Knowledge transfer and best practices for developers rotation
There’s lots going on in IT, and even more “temptation” for the developers: new technologies, innovative projects and job offers bombings on LinkedIn every morning. Oftentimes, those are young people we’re talking about, hungry for new challenges and new… jobs. Most programmers aren’t used to spending years and years on end working at one company, so even if you provide the greatest employment experience, you have to take into account people leaving you, by law. As an ex-developer myself I know from experience that the reason for making a job switch isn’t necessarily a bad project or a better financial opportunity, but simply the need for new challenges (and you can only fight that so long).
While it seems like it’s nothing you want for yourself or your company, it doesn’t mean all that’s left to do is to sit down and cry. In fact, this inevitable situation, instead of hindering the project, could potentially move it forward quite a bit. You can turn it into an opportunity for fixing up any issues that’ve been creeping up or an educational experience for the rest of the team. It’s also a great training for the bigger challenges that await you in the also-ever-changing IT industry.
So, let’s get down to business and discuss the practical steps you can take to make this transition the smoothest one possible.
How to be prepared for any developer’s potential departure?
There’s a great reminder that comes with each decision to part ways, and that is to update all work on an ongoing basis. If you run a state of the art schedule of tests, documentation etc., the transition will be almost pain-free. Otherwise, the cost of fixing a bug grows exponentially with each stage of the software’s lifecycle. Established and followed production processes together with diversification of decision-making power turn the project into a well-oiled machine, able to run even amidst any HR turmoils.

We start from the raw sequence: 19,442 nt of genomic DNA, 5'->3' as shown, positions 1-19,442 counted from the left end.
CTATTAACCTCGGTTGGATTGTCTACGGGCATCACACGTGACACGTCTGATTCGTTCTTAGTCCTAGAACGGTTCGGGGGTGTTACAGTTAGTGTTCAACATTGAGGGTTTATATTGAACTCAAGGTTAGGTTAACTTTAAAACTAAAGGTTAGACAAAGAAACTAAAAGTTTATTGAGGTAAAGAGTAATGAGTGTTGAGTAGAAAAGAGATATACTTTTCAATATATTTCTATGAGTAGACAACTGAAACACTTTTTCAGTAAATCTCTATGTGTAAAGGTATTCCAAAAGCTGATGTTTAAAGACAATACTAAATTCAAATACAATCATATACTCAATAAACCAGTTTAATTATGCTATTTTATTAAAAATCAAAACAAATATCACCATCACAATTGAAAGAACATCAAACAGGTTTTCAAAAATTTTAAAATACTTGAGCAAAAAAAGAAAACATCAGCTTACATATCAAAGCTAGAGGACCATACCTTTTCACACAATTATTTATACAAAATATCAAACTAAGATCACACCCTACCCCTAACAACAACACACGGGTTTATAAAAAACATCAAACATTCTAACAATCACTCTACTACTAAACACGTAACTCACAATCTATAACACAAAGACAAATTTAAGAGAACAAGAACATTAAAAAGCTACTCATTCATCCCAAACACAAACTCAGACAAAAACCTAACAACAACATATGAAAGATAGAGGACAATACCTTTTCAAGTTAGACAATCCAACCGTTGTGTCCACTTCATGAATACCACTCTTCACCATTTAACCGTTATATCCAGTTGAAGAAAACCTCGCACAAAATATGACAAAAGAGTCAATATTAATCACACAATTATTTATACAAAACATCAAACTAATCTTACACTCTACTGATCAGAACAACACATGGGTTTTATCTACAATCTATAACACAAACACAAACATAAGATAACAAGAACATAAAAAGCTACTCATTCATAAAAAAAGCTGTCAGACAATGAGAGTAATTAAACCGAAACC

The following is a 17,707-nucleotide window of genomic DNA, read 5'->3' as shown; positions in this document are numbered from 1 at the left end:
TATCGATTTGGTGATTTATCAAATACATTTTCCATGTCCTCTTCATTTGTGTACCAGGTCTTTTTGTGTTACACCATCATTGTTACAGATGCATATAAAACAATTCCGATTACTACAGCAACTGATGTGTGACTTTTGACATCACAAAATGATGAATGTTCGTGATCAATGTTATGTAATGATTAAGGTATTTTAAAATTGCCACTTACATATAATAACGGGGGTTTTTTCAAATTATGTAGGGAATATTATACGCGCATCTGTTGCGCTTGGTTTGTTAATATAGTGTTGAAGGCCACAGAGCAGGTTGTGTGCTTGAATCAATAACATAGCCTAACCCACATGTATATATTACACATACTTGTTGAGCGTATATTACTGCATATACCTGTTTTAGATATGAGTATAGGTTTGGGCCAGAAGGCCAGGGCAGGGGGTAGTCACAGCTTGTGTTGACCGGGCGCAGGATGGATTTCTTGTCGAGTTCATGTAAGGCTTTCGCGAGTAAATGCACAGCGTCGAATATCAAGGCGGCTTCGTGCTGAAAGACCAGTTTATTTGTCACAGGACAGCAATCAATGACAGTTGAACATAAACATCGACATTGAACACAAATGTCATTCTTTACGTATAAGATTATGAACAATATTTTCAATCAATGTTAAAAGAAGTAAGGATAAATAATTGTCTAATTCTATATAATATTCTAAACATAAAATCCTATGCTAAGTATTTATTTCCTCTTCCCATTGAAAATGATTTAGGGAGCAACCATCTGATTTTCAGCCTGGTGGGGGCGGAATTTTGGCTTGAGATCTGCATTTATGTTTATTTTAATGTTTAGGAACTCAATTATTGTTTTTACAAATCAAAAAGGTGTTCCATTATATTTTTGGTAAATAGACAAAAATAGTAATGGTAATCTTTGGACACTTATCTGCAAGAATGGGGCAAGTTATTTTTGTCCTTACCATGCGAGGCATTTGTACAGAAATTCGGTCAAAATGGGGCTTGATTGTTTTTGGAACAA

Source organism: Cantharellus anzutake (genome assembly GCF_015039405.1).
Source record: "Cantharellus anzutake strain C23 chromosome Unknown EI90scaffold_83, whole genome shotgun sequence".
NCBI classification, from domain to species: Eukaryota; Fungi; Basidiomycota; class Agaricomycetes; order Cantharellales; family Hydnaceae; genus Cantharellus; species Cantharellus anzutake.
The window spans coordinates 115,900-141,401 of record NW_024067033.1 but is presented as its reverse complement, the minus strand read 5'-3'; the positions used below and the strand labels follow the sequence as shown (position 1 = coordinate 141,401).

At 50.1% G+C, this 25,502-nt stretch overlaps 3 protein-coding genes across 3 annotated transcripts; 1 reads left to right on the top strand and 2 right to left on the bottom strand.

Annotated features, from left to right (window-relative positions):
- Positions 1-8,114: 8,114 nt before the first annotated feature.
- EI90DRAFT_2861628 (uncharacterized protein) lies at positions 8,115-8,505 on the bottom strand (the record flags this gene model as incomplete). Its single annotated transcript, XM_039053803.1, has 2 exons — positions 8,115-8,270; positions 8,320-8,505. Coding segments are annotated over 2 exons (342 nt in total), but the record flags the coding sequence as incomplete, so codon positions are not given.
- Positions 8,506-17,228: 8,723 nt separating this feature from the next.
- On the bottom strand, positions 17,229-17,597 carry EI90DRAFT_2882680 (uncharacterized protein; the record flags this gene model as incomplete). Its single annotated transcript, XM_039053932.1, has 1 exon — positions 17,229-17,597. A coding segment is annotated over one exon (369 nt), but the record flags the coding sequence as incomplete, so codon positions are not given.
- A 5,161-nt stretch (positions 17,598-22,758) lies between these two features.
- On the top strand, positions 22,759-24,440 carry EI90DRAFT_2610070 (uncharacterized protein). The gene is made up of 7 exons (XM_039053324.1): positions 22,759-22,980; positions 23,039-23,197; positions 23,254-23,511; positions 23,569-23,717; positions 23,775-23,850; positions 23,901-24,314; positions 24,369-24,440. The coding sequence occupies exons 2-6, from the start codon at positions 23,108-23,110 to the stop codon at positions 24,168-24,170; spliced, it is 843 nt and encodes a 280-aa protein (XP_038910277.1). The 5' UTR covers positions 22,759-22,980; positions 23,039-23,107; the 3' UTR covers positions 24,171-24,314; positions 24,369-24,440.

It’s also a good practice to avoid constricting people to narrow roles and scopes of responsibility. Don’t have the team lead make all the decisions, teach juniors how to perform code review, etc. That way the project won’t be hanging on each individual and their availability. It’s great not only for the company, but also for each employee themselves, as it incentivises them to grow professionally at a faster pace. The agile project management methodology also falls very much in line with that notion, as does our teal organization model. They both assume a joint responsibility for the project and the entire company, meaning it is easier for everybody to get involved in the transition, rather than remove themselves from the situation in search of convenience and familiarity.
The second important issue is the job ad – you should always have it on hand, prepared and ready to go as soon as you get the news, to ensure near perfect continuity as much as possible. If you put it off until the inevitable happens, you’ll be scrambling to create it and looking for the right places to post it, rather than focusing on the knowledge transfer process. It’s also a great idea to have it looked over and potentially edited by the employee that’s leaving, as they know their job and tasks best. It might even be one of the first things to get done once you receive the news.
What to do when a developer decides to leave the project?
Over the years, benefiting from the experience gathered, we’ve designed a project handover / knowledge transfer process that works really well for us. Here it is in detail, step by step. Feel free to take what (or all) you need from it.